The Beijing policy of De-Topification” of Live Streamers
Experts: The Rise of Store and Brand Self-Broadcasts Is an Inevitable Trend
According to the Securities Daily, industry insiders believe that the “de-topification” of live streamers seems to have become a unified goal for brands and platforms. Data from iResearch shows that in 2023, the turnover from corporate self-broadcasts will account for 49.8%, equal to that of influencer live streams.
According to Yangcheng Evening News, “Store broadcasting has welcomed
Li Jiaqi Marks This Year’s Double 11 Shopping Festival”
As the Double 11 shopping festival kicked off this year, a series of controversies centered around Li Jiaqi, a prominent Chinese live streamer, continued to unfold. The commotion began with a WeChat post from a JD.com procurement employee, accusing Li of manipulating prices to the detriment of consumers. This was quickly followed by complaints from another top streamer, “Crazy Xiao Yang Ge”, who was discontented about the exclusive control of goods by Li’s team. These incidents, coupled with accusations of counterfeit practices and recent revelations of corruption within the Mei One product selection team, have kept Li at the center of a whirlwind of scrutiny. source
At the heart of these controversies lies the “lowest price on the whole network” model adopted by top streamers like Li. Originally, Double 11 was conceptualized around the idea of offering low prices. This year, discussions about who should offer the lowest prices became a focal point, reflecting not just a debate on the industry’s developmental model but also the vested interests of different platforms.
Double 11 and prices
Despite being an annual event, this year’s Double 11 saw an intensified focus on low pricing strategies across all platforms. Li Jiaqi’s team adopted the slogan “Low, low, low, low, low, see Li Jiaqi first on Double 11”, emphasizing low prices in a manner reminiscent of elevator advertising.
In a similar vein, Taobao Tmall Group also set “the lowest price on the whole network” as its core target this year, shifting its focus away from GMV as the primary performance metric. JD.com, traditionally emphasizing “faster, better, and more economical”, narrowed its theme this year to just “real cheapness”.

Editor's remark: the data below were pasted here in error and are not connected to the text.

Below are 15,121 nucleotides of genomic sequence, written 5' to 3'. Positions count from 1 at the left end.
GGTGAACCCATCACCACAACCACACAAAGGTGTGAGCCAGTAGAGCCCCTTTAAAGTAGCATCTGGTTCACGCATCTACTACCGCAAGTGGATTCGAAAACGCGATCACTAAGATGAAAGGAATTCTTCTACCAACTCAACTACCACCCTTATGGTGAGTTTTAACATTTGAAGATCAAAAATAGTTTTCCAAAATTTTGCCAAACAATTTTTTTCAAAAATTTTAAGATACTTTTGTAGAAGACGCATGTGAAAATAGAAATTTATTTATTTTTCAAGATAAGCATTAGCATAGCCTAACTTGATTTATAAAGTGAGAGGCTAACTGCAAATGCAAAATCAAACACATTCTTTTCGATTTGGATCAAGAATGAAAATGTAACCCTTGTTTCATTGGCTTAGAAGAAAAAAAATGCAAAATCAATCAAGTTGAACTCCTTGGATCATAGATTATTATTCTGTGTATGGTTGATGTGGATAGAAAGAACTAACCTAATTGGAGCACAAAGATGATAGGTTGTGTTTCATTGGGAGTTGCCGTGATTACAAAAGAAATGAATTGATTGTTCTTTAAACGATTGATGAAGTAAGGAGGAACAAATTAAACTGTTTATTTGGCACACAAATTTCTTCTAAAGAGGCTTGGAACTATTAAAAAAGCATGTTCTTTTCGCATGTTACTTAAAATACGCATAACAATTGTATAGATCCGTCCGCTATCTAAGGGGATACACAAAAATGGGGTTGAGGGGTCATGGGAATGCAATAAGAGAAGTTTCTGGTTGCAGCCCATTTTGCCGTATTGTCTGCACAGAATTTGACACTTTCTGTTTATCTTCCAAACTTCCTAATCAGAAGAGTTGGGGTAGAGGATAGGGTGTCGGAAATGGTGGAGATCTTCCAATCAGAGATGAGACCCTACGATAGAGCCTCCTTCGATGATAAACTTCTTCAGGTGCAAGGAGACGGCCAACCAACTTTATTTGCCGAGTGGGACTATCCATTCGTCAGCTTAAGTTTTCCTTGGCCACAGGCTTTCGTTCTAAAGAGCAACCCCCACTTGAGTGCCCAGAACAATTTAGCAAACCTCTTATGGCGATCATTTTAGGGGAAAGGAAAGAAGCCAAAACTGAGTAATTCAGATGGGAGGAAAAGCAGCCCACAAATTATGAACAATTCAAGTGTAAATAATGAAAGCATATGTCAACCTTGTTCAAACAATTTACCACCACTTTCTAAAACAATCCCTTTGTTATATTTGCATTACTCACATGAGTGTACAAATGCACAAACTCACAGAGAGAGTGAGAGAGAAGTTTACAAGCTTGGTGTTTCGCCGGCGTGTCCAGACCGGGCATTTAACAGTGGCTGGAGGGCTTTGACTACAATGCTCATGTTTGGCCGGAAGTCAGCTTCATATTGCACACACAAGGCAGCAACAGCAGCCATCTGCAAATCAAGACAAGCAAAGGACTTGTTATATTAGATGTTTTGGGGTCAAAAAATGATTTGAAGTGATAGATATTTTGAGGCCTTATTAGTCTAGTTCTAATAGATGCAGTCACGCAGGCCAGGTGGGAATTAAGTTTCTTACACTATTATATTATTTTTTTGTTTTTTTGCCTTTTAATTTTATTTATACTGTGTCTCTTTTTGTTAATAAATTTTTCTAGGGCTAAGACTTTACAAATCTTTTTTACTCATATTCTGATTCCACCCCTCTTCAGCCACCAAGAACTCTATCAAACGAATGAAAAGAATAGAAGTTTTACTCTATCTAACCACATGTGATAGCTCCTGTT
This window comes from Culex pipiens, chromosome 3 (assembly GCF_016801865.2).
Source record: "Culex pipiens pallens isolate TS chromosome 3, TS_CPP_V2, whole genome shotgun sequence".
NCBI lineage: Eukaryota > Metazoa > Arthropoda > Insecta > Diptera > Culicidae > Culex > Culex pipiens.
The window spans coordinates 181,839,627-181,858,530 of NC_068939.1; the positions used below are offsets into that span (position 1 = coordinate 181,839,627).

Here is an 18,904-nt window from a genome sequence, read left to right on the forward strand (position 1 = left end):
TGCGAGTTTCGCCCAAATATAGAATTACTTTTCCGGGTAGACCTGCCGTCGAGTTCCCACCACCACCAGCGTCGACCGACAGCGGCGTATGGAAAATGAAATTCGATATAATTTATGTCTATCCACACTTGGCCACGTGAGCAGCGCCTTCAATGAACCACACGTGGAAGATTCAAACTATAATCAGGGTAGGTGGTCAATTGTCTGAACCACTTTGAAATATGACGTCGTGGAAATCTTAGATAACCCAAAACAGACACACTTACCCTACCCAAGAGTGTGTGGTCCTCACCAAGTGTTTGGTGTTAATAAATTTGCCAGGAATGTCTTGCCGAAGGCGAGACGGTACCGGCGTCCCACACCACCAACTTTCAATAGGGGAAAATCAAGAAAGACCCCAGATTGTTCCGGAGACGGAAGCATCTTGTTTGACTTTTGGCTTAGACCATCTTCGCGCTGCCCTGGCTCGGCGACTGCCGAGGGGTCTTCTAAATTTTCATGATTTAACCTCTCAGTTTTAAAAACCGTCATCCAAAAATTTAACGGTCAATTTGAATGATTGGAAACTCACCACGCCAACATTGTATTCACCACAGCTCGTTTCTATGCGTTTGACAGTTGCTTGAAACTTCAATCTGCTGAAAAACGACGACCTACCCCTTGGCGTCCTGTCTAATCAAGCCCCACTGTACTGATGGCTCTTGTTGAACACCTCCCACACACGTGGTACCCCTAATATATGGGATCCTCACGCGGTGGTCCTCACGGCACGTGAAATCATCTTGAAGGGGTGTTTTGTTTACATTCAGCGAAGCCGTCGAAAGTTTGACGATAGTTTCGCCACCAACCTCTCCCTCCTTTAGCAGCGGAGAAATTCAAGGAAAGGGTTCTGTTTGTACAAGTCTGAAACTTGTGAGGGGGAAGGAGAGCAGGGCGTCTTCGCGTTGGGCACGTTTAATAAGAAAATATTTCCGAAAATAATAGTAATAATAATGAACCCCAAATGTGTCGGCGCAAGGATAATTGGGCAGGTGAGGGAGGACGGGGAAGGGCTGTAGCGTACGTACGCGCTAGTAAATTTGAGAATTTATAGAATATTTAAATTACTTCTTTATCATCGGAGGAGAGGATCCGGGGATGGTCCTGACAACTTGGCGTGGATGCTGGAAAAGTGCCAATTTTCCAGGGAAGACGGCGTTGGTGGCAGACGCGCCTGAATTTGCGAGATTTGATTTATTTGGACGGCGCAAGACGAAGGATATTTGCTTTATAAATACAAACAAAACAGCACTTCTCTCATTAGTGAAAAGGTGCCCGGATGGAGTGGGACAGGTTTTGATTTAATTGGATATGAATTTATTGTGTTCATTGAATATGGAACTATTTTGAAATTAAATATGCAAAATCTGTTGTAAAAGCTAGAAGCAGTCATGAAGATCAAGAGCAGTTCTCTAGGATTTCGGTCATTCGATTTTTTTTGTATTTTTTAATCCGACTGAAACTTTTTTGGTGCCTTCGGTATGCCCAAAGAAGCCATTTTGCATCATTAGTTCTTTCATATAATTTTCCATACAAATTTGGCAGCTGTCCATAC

JD play the card or Real Cheap
The dispute initially erupted when a JD.com procurement staff member’s WeChat post went viral. It concerned a complaint from a brand about JD.com’s pricing of a product being lower than Li’s live stream price, allegedly breaching a so-called “floor price agreement” and incurring substantial penalties.
The post claimed that JD.com subsidized the price difference at its own expense to offer consumers the lowest possible prices, gaining widespread support and recognition online. However, a statement from the brand later clarified that JD.com did not subsidize the price change, leaving the brand to bear the loss.
This was followed by a verbal onslaught from “Crazy Xiao Yang Ge”, who had to remove a beauty device from his live stream for pricing it lower than Li’s, expressing his dissatisfaction with Li’s “floor price agreement”. Although his criticism didn’t garner as much attention as JD.com’s, it highlighted the intense competition in the live streaming industry.
These controversies raise questions about the sustainability of the low-price model in live streaming and e-commerce, especially in the context of changing consumer spending power. They also bring to light the challenges faced by top streamers like Li Jiaqi in navigating the complex and competitive landscape of China’s online retail market.
Despite these issues, Li’s sales figures remain impressive, though they have experienced a significant drop compared to previous years. The overall slowdown in the live streaming e-commerce sector and the diminishing allure of major promotional events for consumers also play a crucial role in shaping the future trajectory of the industry.